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Wherever I go in Michigan, I hear from small business owners who are doing their best to weather this recession. These companies are the engines of job creation, which is why I worked so hard to pass the Small Business Jobs Act. The new law gives small business what they have been asking for: access to capital and tax cuts.

A new Small Business Lending Fund will be setup to help community banks increase loans. With stricter regulations imposed after the financial market collapse, many smaller banks have been unable to provide enough loans to local small businesses. This new $30 billion fund will be matched with private dollars to leverage $300 billion in increased loans for small companies. It also increases access to loans from the Small Business Administration, and it provides support for an innovative Michigan program, run by the MEDC, to help companies whose collateral has lost value.

The new law gives small businesses $12 billion in tax cuts and eliminates the capital gains tax on small business stock. It also expands tax cuts to allow small business owners to immediately write off up to 50 percent of qualifying investments and expands the use of Section 179 expensing, which now allows a company to write off up to $500,000 the cost of qualifying property the year it was purchased, rather than waiting to recover the cost over several years.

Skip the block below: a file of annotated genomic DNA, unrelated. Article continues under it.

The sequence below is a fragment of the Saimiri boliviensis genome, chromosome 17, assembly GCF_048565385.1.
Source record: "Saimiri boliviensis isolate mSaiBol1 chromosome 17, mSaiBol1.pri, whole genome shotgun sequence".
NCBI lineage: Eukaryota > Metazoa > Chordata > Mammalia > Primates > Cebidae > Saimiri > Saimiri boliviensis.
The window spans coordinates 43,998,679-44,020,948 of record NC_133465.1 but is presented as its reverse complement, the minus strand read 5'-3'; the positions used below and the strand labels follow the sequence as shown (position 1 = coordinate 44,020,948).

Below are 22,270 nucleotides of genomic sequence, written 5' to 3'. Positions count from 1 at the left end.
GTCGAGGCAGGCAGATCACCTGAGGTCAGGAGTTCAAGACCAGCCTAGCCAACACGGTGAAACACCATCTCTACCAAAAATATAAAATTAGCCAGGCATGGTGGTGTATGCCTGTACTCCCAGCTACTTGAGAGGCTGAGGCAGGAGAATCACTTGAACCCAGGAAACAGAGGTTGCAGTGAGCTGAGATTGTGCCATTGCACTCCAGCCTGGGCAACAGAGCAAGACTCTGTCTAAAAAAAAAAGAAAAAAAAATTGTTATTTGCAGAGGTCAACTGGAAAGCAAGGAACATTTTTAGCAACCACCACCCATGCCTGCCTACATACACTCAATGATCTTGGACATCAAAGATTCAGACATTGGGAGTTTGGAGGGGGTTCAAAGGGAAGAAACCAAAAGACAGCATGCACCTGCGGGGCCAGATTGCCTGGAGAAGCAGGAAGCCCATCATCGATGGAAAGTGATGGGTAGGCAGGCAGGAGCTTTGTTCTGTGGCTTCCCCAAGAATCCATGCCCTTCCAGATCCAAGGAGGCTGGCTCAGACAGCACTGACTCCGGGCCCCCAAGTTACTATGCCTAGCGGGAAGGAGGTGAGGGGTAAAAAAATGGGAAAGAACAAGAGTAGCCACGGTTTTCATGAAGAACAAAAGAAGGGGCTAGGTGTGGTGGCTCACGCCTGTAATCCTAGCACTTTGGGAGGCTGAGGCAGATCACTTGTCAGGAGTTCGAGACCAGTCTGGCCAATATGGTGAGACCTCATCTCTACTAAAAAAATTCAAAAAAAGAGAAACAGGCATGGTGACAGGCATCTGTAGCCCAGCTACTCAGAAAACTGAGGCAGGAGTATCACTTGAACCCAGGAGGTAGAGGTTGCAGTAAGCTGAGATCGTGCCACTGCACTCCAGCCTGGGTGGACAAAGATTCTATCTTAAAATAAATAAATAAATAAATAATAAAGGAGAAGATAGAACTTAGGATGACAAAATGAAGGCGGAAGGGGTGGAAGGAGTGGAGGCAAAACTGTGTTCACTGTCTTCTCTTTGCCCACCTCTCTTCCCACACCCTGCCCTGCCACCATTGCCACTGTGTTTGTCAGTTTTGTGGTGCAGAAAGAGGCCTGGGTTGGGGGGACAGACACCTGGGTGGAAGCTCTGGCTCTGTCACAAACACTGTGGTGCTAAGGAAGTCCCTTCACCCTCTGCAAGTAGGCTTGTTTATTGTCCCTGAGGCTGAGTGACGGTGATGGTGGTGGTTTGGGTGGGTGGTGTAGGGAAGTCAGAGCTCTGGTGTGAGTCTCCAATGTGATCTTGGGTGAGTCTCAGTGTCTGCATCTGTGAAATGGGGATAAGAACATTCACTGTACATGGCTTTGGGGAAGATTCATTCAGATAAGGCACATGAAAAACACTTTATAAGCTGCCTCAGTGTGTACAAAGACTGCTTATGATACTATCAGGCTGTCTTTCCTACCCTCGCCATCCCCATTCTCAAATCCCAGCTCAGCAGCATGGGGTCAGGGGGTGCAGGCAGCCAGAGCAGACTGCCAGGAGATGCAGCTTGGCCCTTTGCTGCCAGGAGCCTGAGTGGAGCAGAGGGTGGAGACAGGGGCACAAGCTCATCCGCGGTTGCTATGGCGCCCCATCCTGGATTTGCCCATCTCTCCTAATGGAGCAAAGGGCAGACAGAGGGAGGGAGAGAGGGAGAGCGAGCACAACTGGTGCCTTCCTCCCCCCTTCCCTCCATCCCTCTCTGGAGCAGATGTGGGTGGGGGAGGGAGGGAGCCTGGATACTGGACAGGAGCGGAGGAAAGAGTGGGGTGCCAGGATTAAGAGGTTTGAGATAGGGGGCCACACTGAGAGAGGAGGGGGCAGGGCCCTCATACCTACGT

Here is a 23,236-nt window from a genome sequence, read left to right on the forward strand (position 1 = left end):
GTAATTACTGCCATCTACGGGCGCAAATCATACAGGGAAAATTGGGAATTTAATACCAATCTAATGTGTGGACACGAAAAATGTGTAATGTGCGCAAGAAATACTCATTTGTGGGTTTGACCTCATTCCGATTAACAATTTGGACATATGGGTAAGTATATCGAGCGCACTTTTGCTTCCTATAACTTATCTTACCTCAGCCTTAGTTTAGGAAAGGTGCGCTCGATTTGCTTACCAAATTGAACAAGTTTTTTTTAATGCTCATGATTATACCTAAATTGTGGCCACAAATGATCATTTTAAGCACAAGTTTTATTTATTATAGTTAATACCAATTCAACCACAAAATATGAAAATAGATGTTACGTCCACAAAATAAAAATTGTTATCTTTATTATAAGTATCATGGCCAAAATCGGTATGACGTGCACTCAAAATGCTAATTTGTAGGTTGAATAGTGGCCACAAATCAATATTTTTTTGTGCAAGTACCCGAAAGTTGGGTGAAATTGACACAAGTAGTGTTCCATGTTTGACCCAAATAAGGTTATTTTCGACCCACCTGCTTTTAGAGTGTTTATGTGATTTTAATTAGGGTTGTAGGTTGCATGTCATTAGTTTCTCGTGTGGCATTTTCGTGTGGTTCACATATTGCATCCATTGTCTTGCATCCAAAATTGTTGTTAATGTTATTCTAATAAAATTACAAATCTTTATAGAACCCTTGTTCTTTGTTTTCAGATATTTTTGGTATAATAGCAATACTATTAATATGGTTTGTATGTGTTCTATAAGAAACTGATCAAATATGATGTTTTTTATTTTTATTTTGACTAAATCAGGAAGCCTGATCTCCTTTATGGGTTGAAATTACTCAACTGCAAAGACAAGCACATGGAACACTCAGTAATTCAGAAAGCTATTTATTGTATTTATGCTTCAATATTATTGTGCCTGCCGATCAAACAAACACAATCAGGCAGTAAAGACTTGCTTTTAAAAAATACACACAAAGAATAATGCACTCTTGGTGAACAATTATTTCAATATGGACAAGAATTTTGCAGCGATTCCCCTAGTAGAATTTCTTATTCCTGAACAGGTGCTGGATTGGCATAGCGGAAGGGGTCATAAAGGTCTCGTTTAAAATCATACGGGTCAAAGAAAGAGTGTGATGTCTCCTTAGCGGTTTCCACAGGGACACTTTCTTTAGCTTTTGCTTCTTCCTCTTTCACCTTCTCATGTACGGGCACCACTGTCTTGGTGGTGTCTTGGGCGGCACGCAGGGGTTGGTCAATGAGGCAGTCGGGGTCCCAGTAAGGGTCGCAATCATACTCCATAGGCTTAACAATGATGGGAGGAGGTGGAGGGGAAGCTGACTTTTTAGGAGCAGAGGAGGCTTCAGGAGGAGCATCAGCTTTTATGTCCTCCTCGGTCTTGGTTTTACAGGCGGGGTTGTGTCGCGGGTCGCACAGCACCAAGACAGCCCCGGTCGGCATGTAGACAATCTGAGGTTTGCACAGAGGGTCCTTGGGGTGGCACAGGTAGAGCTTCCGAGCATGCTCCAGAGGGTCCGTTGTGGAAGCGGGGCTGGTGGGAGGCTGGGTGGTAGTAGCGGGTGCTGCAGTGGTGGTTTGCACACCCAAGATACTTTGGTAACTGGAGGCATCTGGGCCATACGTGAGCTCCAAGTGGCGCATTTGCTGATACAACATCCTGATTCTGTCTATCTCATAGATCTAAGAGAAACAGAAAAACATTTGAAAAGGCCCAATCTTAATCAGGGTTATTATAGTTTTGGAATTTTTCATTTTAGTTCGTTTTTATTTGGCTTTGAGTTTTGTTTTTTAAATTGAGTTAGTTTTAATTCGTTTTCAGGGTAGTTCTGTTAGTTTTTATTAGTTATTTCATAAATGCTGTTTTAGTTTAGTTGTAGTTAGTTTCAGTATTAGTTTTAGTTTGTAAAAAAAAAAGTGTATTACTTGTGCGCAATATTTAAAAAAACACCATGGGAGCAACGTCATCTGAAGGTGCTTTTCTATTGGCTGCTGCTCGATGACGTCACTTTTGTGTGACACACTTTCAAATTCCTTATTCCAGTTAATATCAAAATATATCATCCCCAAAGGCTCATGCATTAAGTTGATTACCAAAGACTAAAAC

>The Small Business Jobs Act accelerates the rate at which all businesses can deduct capital investments through bonus depreciation. It changes rules so that the use of cell phones can be deducted without burdensome extra documentation – making it easier for virtually every small business to receive deductions they are entitled to, beginning on their taxes for this year.

The Small Business Jobs Act doubles the tax deduction for start-up companies (from $5,000 to $10,000), allows many small businesses to carry back their general business credits to offset five years of taxes, and changes the law to reduce taxes for C-corporations that became S-corporations. Finally, it allows sole proprietors to deduct the cost of health insurance for themselves and their families when calculating their 2010 self-employment tax.

The passage of this bill is great news for Michigan small businesses. But we still have work to do. I’m sponsoring a measure to completely eliminate a requirement that small businesses file 1099 forms with the IRS for all payments $600 or more, including goods, property, and services. This new requirement, which takes effect in 2012, would be a costly burden for small business owners, which is why I am working hard to eliminate this provision.

As we come out of this recession, we need to continue cultivating an economic environment that encourages small business to succeed and grow. The new Small Business Jobs Act, the fourth major jobs bill passed this year, is an important part of that effort.

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